Motivation is a photography blog that discusses the creative aspects of photography. The posts will include thoughts about images and their interpretation, photographers and their work, technique, workflow, my ongoing projects, and perhaps even the occasional off topic rant.

Creative Post Processing For Projects

In my last post I spoke about achieving visual consistency between images that are part of a unified project. In this post, I thought I would give an example of the ‘creative processing’ that I used in the series I have been working on. The first image below is the photograph after Lightroom processing and looks like the actual area of the statuette being photographed. The second image is the top one after I finished adding the creative touches to it in order to make it look like I envisioned the project. One isn’t necessarily better or worse than the other……just different.

Meanwhile I am very much on track in terms of making this project into a pdf and a folio. Thanks for following me through this process!

Before Creative Processing © Howard Grill

Before Creative Processing © Howard Grill

After Creative Processing © Howard Grill

After Creative Processing © Howard Grill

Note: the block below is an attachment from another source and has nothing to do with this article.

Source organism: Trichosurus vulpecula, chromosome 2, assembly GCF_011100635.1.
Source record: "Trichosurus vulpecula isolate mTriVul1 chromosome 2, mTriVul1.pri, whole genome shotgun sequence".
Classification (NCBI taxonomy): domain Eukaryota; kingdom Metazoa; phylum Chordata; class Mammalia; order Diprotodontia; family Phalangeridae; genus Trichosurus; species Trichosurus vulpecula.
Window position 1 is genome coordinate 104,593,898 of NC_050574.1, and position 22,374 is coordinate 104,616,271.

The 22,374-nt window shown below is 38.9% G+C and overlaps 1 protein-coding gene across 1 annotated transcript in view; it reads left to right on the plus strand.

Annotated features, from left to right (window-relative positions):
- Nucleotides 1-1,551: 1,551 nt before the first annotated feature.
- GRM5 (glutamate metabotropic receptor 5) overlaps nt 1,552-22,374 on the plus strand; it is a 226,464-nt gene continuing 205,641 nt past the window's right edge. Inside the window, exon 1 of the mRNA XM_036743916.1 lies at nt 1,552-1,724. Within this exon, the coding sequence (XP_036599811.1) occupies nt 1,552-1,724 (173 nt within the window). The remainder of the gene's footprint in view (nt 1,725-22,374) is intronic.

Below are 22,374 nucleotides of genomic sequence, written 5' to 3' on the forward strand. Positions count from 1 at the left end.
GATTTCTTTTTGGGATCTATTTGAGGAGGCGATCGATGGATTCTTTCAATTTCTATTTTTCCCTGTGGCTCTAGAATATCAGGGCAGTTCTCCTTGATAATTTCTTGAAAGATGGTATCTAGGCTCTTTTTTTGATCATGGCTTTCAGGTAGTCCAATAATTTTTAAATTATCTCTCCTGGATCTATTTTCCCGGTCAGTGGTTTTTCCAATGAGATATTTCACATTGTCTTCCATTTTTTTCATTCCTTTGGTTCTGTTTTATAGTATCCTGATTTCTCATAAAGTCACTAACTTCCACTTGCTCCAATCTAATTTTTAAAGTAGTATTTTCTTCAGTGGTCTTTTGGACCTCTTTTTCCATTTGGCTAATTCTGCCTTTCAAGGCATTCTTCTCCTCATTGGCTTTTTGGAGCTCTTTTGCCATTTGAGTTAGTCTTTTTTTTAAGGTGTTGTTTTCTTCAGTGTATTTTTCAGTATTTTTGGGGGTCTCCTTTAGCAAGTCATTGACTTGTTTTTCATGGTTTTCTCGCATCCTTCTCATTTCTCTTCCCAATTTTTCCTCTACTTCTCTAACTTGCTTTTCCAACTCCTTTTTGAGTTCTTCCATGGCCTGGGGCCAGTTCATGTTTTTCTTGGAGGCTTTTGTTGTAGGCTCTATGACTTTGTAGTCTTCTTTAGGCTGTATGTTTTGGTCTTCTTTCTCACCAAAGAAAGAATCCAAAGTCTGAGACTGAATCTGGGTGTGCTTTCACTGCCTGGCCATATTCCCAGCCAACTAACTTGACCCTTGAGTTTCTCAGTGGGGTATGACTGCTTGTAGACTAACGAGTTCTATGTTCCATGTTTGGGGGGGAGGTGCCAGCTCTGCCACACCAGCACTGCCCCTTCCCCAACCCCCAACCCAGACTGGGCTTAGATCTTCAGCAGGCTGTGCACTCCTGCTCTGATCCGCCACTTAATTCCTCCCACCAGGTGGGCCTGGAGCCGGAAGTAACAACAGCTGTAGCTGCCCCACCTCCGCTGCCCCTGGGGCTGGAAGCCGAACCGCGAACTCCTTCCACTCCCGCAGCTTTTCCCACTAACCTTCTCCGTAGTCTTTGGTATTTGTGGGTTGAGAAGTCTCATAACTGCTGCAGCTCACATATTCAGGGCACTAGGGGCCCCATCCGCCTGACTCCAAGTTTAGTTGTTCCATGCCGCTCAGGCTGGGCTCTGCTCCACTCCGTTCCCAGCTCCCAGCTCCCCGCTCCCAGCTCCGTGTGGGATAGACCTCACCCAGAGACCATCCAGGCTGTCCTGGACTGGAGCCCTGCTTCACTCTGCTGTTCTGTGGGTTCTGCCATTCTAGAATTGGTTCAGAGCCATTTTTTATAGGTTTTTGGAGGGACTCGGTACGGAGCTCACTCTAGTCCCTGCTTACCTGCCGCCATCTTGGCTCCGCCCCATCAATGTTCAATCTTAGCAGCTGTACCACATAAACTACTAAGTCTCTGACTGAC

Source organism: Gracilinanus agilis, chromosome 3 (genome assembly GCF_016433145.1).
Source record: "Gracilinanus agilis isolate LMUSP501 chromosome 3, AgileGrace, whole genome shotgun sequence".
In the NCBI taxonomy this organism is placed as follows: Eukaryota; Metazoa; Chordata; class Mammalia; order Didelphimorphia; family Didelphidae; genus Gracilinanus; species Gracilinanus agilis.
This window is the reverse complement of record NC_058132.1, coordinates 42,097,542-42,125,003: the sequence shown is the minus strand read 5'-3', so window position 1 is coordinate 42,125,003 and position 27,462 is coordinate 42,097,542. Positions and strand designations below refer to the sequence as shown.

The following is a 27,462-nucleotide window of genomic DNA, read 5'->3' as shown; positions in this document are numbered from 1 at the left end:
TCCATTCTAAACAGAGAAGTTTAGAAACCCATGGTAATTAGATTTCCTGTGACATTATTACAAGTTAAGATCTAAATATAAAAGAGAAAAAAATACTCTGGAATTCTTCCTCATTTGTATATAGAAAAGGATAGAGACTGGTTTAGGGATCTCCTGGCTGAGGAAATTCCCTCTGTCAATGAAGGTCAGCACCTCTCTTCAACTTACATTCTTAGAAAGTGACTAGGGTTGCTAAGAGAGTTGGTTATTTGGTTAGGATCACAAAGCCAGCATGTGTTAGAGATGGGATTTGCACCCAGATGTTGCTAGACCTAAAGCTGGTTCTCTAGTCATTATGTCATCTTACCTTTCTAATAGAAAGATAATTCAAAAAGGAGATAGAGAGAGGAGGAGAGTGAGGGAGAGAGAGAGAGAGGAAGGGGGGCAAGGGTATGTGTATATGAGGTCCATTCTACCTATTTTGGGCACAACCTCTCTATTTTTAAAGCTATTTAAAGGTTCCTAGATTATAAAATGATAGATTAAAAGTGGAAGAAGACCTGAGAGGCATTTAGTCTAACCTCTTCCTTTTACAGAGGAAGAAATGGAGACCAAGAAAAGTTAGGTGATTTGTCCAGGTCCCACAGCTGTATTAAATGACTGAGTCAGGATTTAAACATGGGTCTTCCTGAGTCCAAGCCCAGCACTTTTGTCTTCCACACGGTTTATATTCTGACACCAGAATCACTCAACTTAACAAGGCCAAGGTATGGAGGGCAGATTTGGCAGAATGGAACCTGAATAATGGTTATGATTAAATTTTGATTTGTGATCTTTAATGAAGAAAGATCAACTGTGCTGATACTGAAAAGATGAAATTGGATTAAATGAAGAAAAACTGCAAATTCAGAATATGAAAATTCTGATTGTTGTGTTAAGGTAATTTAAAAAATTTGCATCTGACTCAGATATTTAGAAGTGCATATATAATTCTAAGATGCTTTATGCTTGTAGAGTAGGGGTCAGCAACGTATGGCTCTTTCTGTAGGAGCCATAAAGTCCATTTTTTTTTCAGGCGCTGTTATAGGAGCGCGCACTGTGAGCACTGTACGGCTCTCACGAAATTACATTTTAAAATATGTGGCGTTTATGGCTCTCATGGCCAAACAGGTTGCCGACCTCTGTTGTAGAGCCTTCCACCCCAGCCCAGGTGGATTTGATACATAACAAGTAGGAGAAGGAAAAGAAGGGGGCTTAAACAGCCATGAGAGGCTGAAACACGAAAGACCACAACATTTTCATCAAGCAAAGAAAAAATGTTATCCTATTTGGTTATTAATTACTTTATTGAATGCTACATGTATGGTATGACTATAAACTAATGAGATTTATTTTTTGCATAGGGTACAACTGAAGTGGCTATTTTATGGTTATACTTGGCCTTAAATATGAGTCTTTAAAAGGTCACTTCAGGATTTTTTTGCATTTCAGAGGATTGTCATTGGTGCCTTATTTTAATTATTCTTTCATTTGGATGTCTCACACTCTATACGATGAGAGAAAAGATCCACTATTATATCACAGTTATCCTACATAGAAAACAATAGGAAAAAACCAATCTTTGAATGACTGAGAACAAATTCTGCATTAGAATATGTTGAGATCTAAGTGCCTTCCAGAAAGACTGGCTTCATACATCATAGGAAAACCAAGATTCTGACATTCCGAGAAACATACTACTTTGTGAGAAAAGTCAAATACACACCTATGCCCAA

Fitting Into A project

A few weeks ago I wrote about working in photographic projects, and had discussed a uniformity in look when putting a project together. At that time I had noted that:

“I don’t consider an image ‘done’ or work towards ‘completely finishing’ an image before moving on to the next one in the project. For a project to be cohesive there needs to be some consistency in style. Therefore, when I reach the goal number of images, I plan to review them, see which ones work together, and finish editing the images together as a group to ensure there is some type of consistency and visual flow among them.”

I thought that I would give an example of that. My project photographing the statuettes yielded images that were similar in that they tended to be frame filling macro photos of portions of the statuettes. If this were, say, a landscape project, then the landscape in various weather conditions and lighting would be most appropriate, but in this type of project there needed (or at least to me there needs to be) some sort of tonal consistency.

As I was putting the photos together, I could see that most were in the yellow to yellowish red tonal range with a certain luminosity. This particular image was one that I liked, but it stood out because when I had processed it outside the idea of a cohesive project it had more of a yellow to greenish yellow tone and less brightness to it:

Statuette before tonal changes © Howard Grill

Statuette before tonal changes © Howard Grill

After changing the tones to better fit with other images in the project, the same image looked like this:

Statuette after tonal changes © Howard Grill

Statuette after tonal changes © Howard Grill

One is not better or worse than the other. In fact, I suspect that each could stand on its own. It’s just that when put into the company of the other images in the project the second version is a better and more cohesive ‘fit’. That is why, when working in projects, I don’t necessarily consider an image finished until it takes its place and stands among the other images in the series.

The Queen - Project Update